Date: Oct 5, 2012 7:33 PM
Author: Jerry P. Becker
Subject: Exit Exams Face Pinch in Common-Core Push
From Education Week [American Education's Newspaper of Record],
Wednesday, October 3, 2012,
Volume 32, Issue 6, pages 1,19. See
Exit Exams Face Pinch in Common-Core Push
By Andrew Ujifusa
With many states crafting assessments based on the common-core
standards-and an increasing emphasis on college and career readiness
- some are rethinking the kind of tests high school students must
pass to graduate, or whether to use such exit exams at all.
Twenty-five states, enrolling a total of 34.1 million students, make
exit exams a graduation requirement, according to a study released
last month by the Center on Education Policy, a Washington-based
think tank. That represents 69 percent of the nation's K-12
enrollment. And that's grown over the past decade: In 2003, 19 states
representing 52 percent of U.S. enrollment had such exit exams.
But now states including Arizona, Florida, Massachusetts, New Jersey,
and Rhode Island plan to use new common-core-aligned tests as exit
exams in some form once those tests are fully implemented in 2014-15.
Other states are less certain about their plans for the assessments
being developed as part of the common-standards push.
Exit exams have grown more prevalent over the past decade, due in
part to advocacy from the business community for assessments that can
better measure whether students will be ready for the labor force and
therefore ensure the value of a high school diploma.
Many of today's exit exams, however, are seen as significantly less
rigorous than the common-core tests being produced by two consortia,
the Partnership for Assessment of Readiness for College and Careers
and the Smarter Balanced Assessment Consortium.
"They're really at a crossroads at this point," Shelby McIntosh, the
author of the CEP study, said of exit exams, which the group defines
as state-mandated tests, including end-of-course tests, that students
must pass-not just take-to graduate.
The Common Core State Standards were sponsored by the National
Governors Association and the Council of Chief State School Officers.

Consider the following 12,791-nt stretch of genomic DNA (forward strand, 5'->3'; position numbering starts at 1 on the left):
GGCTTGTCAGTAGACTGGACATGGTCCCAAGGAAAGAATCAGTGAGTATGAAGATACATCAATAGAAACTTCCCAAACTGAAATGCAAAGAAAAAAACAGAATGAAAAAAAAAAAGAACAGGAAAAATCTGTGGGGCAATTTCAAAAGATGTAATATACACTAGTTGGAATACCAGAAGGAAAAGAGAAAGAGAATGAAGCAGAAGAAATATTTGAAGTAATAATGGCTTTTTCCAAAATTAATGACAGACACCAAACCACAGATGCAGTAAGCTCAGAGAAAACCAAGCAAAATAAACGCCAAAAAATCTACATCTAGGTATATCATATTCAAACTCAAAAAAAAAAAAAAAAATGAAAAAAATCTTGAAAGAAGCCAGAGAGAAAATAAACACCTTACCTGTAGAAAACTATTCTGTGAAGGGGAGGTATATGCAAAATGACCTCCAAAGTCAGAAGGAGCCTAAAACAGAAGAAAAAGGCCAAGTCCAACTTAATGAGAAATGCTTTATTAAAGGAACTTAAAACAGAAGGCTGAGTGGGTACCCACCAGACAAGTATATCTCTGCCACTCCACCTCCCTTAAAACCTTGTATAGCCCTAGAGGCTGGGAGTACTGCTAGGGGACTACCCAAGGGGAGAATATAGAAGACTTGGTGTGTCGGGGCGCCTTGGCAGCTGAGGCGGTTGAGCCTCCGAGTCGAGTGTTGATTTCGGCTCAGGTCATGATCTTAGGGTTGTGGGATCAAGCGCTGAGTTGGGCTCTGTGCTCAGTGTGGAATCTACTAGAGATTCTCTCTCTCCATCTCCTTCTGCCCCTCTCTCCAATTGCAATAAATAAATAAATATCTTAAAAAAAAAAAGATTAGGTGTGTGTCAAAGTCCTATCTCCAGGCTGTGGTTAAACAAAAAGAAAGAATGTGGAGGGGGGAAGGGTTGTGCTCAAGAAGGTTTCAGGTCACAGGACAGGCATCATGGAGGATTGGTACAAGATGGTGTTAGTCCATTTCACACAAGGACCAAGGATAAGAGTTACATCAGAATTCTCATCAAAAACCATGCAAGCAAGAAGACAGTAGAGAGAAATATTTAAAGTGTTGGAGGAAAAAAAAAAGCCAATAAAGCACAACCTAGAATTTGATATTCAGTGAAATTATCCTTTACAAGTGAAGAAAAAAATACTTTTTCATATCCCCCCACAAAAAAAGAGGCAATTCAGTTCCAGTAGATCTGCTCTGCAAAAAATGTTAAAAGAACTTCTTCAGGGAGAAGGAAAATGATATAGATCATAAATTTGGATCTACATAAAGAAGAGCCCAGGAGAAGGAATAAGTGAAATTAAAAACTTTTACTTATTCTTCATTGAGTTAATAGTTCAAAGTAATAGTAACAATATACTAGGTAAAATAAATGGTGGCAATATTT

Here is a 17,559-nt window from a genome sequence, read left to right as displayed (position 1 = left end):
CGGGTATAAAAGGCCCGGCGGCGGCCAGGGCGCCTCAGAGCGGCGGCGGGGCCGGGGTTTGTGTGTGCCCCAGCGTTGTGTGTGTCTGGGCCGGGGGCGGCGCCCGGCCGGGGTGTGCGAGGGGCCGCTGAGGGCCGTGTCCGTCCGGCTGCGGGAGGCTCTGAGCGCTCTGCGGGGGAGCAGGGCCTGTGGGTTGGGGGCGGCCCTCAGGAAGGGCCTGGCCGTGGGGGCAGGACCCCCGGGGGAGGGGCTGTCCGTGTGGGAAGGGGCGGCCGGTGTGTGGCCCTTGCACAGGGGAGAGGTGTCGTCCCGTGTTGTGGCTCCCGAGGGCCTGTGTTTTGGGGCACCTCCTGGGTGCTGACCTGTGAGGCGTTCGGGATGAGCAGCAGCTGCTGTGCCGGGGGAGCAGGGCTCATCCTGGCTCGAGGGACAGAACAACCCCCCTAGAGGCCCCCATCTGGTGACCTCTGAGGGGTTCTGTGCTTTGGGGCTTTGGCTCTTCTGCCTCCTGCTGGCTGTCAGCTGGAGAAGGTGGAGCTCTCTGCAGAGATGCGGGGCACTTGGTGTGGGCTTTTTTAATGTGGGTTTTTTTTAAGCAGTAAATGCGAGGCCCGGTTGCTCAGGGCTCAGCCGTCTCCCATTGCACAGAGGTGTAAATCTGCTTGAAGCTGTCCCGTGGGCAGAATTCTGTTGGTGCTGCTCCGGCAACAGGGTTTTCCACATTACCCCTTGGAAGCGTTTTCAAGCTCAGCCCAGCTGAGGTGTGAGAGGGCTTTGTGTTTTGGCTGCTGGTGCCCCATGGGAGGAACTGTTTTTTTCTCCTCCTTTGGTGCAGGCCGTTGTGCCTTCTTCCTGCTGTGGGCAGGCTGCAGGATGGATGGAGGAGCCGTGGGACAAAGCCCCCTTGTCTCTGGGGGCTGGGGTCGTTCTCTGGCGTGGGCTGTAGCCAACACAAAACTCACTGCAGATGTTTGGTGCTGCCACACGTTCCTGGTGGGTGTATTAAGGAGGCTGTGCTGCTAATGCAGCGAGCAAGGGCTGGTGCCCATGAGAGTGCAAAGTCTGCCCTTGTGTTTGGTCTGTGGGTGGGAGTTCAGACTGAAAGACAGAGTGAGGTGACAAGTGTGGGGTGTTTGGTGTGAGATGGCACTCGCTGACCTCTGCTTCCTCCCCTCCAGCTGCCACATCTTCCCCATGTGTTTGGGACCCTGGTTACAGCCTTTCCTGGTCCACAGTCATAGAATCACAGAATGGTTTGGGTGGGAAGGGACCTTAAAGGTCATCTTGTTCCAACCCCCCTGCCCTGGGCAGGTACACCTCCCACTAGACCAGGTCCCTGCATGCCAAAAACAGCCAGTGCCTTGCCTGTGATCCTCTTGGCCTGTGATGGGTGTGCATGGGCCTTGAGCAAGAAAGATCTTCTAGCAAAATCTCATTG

PARCC has 23 member states while Smarter Balanced has 25, although
some states belong to both consortia, which are crafting the
assessments in math and English/language arts aligned with those
standards, with the help of $360 million in federal money.
Because of federal rules connected to that funding, states adopting
the tests will be required to use them for school, district, and
state-level accountability, as well as for teacher evaluations. But
they will not be required to use them as high-stakes tests for
individual students. That decision will be up to individual states.
"They have to hit the right balance between making it more rigorous
and making it acceptable," said Brian Gong, the executive director of
the Dover, N.H.-based National Center for the Improvement of
Educational Assessment, which has provided technical assistance to
PARCC and Smarter Balanced.
Rhode Island has not yet implemented an exit-exam requirement, but
plans to adopt the common-core tests for that purpose starting with
the class of 2016.
The state set itself on that path in 2008, said David Abbott, Rhode
Island's acting education commissioner. That year, the state board of
regents decided that, in order to graduate from high school in 2014,
students would have to pass the New England Common Assessment
Program, or NECAP, adopted in 2005 by New Hampshire, Rhode Island,
and Vermont. (In Rhode Island, the NECAP is administered in reading,
writing, math, and science, although only the reading and math scores
are part of the state's diploma system.)
Whatever the federal rules and rigor surrounding them, Mr. Abbott
said, state officials feel comfortable using common-core tests as
"Very early on, that was one of the assurances that we and several
other states needed, that we need to develop as a consortium a test
that can be used for that purpose," said Mr. Abbott. The state is
part of the PARCC consortium.
He acknowledged that there would be a transition period, since the
new tests will be administered on a different schedule from the NCAP
and will have different proficiency levels. Still, he said, the
benefits would outweigh those complications.
Florida this year implemented end-of-course tests in reading and
mathematics that students must pass in order to graduate. Those tests
will make way for the PARCC-devised assessments in math and
English/language arts in 2014-15. The state education department
plans to require students to pass the PARCC tests to graduate,
although the decision is subject to oversight by state lawmakers and
the state school board. (Other end-of-course tests in civics and
biology, for example, will remain.)